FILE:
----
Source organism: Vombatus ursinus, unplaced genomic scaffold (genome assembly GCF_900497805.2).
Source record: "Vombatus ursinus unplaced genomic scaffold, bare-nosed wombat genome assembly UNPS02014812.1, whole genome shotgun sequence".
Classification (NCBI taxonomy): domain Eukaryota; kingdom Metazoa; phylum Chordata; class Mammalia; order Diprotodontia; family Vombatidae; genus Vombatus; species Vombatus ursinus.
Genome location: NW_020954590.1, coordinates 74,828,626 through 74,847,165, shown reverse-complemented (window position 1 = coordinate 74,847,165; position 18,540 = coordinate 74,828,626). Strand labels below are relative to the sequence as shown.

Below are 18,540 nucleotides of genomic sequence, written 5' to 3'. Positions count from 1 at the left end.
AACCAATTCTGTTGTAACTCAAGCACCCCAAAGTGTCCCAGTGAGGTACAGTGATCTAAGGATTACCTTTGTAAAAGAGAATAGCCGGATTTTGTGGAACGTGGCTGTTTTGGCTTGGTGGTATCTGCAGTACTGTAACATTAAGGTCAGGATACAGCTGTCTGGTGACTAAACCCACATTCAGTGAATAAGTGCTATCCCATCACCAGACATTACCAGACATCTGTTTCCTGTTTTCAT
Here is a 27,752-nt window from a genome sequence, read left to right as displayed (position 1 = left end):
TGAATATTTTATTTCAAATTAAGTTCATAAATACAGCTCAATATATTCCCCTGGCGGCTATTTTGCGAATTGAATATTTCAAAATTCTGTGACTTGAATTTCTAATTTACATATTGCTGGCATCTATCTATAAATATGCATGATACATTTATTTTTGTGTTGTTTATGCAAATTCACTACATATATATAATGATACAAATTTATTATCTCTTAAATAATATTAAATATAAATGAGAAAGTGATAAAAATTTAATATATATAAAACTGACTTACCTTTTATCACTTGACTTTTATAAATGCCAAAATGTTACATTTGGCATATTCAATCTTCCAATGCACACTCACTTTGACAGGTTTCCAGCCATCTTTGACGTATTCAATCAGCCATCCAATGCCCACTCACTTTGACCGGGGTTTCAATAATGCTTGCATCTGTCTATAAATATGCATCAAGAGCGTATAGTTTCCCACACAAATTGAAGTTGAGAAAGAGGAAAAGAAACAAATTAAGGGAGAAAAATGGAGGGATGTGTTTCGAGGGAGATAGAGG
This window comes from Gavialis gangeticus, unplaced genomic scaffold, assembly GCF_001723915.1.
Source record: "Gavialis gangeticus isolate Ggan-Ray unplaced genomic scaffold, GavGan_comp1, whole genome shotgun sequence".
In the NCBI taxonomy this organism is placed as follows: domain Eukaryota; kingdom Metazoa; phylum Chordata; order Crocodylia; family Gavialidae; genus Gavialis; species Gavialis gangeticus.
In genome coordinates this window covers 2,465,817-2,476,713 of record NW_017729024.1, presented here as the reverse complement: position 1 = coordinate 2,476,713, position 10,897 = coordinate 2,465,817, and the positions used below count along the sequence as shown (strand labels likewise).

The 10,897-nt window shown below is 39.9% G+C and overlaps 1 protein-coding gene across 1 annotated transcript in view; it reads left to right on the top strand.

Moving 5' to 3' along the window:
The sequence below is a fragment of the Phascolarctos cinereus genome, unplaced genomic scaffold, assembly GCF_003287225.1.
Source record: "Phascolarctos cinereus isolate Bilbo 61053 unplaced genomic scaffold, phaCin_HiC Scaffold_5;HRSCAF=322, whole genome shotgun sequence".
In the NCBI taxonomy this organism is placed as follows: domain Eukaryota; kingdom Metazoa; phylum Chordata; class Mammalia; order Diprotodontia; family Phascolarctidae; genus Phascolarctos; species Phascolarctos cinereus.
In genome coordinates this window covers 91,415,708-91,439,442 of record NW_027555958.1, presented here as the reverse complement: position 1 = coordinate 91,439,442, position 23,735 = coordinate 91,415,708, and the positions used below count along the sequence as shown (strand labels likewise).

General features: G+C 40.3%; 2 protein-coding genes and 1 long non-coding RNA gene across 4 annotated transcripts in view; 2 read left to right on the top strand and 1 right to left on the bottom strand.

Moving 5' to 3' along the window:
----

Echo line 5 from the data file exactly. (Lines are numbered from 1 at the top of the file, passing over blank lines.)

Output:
Below are 18,540 nucleotides of genomic sequence, written 5' to 3'. Positions count from 1 at the left end.